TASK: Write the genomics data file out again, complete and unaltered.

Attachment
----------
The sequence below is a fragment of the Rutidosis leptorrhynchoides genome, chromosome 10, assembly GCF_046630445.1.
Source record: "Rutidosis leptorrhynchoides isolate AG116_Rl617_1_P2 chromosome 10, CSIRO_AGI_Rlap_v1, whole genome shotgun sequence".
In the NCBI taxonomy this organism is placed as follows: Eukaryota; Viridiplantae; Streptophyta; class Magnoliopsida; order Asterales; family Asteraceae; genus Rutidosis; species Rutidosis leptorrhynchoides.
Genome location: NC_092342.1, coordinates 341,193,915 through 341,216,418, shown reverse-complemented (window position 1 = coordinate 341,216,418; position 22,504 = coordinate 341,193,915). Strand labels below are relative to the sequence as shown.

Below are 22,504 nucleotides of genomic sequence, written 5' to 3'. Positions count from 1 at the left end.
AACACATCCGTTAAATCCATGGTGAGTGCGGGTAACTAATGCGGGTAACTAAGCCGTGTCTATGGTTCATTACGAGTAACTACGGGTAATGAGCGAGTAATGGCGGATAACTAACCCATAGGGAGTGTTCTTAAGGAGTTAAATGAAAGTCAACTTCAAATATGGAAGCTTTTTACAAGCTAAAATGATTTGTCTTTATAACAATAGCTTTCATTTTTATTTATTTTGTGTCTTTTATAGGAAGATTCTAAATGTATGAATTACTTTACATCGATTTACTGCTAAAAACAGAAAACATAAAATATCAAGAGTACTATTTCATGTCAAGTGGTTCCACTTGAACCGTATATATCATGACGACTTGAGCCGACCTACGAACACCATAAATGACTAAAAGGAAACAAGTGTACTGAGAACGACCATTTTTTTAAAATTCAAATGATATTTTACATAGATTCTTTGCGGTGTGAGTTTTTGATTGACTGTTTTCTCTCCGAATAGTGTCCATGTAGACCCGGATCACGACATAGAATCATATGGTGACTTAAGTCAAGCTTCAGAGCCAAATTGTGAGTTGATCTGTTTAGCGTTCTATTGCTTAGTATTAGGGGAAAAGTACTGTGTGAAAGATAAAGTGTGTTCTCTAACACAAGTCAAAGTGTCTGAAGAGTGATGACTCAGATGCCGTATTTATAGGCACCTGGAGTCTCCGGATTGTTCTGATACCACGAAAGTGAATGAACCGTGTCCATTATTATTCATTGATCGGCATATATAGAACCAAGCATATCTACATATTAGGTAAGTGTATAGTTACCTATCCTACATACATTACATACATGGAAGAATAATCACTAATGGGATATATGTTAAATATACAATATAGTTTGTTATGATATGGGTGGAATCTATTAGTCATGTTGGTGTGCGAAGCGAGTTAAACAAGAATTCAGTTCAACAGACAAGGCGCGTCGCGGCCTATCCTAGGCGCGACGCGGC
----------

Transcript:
The sequence below is a fragment of the Rutidosis leptorrhynchoides genome, chromosome 10, assembly GCF_046630445.1.
Source record: "Rutidosis leptorrhynchoides isolate AG116_Rl617_1_P2 chromosome 10, CSIRO_AGI_Rlap_v1, whole genome shotgun sequence".
In the NCBI taxonomy this organism is placed as follows: Eukaryota; Viridiplantae; Streptophyta; class Magnoliopsida; order Asterales; family Asteraceae; genus Rutidosis; species Rutidosis leptorrhynchoides.
Genome location: NC_092342.1, coordinates 341,193,915 through 341,216,418, shown reverse-complemented (window position 1 = coordinate 341,216,418; position 22,504 = coordinate 341,193,915). Strand labels below are relative to the sequence as shown.

Below are 22,504 nucleotides of genomic sequence, written 5' to 3'. Positions count from 1 at the left end.
AACACATCCGTTAAATCCATGGTGAGTGCGGGTAACTAATGCGGGTAACTAAGCCGTGTCTATGGTTCATTACGAGTAACTACGGGTAATGAGCGAGTAATGGCGGATAACTAACCCATAGGGAGTGTTCTTAAGGAGTTAAATGAAAGTCAACTTCAAATATGGAAGCTTTTTACAAGCTAAAATGATTTGTCTTTATAACAATAGCTTTCATTTTTATTTATTTTGTGTCTTTTATAGGAAGATTCTAAATGTATGAATTACTTTACATCGATTTACTGCTAAAAACAGAAAACATAAAATATCAAGAGTACTATTTCATGTCAAGTGGTTCCACTTGAACCGTATATATCATGACGACTTGAGCCGACCTACGAACACCATAAATGACTAAAAGGAAACAAGTGTACTGAGAACGACCATTTTTTTAAAATTCAAATGATATTTTACATAGATTCTTTGCGGTGTGAGTTTTTGATTGACTGTTTTCTCTCCGAATAGTGTCCATGTAGACCCGGATCACGACATAGAATCATATGGTGACTTAAGTCAAGCTTCAGAGCCAAATTGTGAGTTGATCTGTTTAGCGTTCTATTGCTTAGTATTAGGGGAAAAGTACTGTGTGAAAGATAAAGTGTGTTCTCTAACACAAGTCAAAGTGTCTGAAGAGTGATGACTCAGATGCCGTATTTATAGGCACCTGGAGTCTCCGGATTGTTCTGATACCACGAAAGTGAATGAACCGTGTCCATTATTATTCATTGATCGGCATATATAGAACCAAGCATATCTACATATTAGGTAAGTGTATAGTTACCTATCCTACATACATTACATACATGGAAGAATAATCACTAATGGGATATATGTTAAATATACAATATAGTTTGTTATGATATGGGTGGAATCTATTAGTCATGTTGGTGTGCGAAGCGAGTTAAACAAGAATTCAGTTCAACAGACAAGGCGCGTCGCGGCCTATCCTAGGCGCGACGCGGC